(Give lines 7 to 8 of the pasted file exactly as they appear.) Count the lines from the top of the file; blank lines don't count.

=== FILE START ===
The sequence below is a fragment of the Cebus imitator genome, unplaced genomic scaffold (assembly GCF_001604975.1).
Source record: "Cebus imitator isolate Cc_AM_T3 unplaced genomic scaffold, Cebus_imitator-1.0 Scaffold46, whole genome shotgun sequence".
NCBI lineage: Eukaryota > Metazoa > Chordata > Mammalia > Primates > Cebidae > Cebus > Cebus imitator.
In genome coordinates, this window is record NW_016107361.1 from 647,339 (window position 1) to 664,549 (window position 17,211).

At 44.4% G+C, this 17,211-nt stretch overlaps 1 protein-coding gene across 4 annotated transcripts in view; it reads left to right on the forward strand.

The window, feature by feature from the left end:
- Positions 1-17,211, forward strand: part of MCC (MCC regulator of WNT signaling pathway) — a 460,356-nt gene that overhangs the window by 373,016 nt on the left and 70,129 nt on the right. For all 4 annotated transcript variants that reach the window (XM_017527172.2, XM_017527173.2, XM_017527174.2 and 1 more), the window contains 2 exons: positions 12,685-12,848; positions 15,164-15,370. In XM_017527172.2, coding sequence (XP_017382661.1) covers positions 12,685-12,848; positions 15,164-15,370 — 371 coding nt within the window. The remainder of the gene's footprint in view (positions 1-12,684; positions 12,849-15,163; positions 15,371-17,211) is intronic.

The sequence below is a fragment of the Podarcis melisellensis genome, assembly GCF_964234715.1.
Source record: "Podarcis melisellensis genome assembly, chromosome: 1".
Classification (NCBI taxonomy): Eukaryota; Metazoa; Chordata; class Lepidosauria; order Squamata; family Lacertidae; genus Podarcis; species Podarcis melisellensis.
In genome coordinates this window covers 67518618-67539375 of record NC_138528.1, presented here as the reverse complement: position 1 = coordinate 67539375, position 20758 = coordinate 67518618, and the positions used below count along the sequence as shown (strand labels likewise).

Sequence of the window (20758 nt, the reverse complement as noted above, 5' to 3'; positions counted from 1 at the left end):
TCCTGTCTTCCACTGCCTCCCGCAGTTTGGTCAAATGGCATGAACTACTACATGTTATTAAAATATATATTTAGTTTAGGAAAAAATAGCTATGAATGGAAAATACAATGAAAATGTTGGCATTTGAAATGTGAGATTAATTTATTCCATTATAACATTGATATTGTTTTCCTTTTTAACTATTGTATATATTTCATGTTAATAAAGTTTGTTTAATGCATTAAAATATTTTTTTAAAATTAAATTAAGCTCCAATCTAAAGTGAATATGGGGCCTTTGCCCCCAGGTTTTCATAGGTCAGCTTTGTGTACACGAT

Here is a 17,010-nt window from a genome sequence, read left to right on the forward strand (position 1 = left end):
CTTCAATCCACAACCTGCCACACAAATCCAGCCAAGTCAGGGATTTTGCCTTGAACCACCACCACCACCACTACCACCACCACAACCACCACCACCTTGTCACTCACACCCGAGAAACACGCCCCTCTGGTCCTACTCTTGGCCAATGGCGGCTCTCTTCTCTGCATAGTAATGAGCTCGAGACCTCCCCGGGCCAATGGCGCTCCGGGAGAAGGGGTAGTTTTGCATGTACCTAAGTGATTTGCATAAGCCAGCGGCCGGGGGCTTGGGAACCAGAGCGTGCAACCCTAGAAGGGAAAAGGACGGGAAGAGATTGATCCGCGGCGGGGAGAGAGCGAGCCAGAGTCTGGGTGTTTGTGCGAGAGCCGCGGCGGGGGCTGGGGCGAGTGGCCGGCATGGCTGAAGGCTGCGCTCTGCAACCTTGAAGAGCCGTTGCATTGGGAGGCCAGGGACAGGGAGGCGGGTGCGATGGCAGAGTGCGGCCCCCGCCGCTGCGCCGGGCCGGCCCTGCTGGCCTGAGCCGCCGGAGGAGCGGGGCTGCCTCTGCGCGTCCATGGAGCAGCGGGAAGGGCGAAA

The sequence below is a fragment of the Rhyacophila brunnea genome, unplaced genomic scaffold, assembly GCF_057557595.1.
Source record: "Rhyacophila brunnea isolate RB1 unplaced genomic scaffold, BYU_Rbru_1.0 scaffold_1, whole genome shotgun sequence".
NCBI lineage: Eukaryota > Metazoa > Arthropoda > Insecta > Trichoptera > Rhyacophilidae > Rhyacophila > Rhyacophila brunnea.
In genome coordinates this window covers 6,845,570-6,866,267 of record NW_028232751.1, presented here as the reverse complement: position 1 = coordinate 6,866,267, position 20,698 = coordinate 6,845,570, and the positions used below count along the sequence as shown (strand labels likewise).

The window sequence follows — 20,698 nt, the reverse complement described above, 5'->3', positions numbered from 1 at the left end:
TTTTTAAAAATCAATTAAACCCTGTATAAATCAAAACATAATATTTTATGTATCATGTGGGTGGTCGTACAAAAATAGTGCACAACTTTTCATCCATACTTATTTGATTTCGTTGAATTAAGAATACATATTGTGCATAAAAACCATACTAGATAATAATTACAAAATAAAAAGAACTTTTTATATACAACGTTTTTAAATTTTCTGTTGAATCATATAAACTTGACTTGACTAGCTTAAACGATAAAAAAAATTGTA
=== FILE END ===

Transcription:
- Positions 1-17,211, forward strand: part of MCC (MCC regulator of WNT signaling pathway) — a 460,356-nt gene that overhangs the window by 373,016 nt on the left and 70,129 nt on the right. For all 4 annotated transcript variants that reach the window (XM_017527172.2, XM_017527173.2, XM_017527174.2 and 1 more), the window contains 2 exons: positions 12,685-12,848; positions 15,164-15,370. In XM_017527172.2, coding sequence (XP_017382661.1) covers positions 12,685-12,848; positions 15,164-15,370 — 371 coding nt within the window. The remainder of the gene's footprint in view (positions 1-12,684; positions 12,849-15,163; positions 15,371-17,211) is intronic.

The sequence below is a fragment of the Podarcis melisellensis genome, assembly GCF_964234715.1.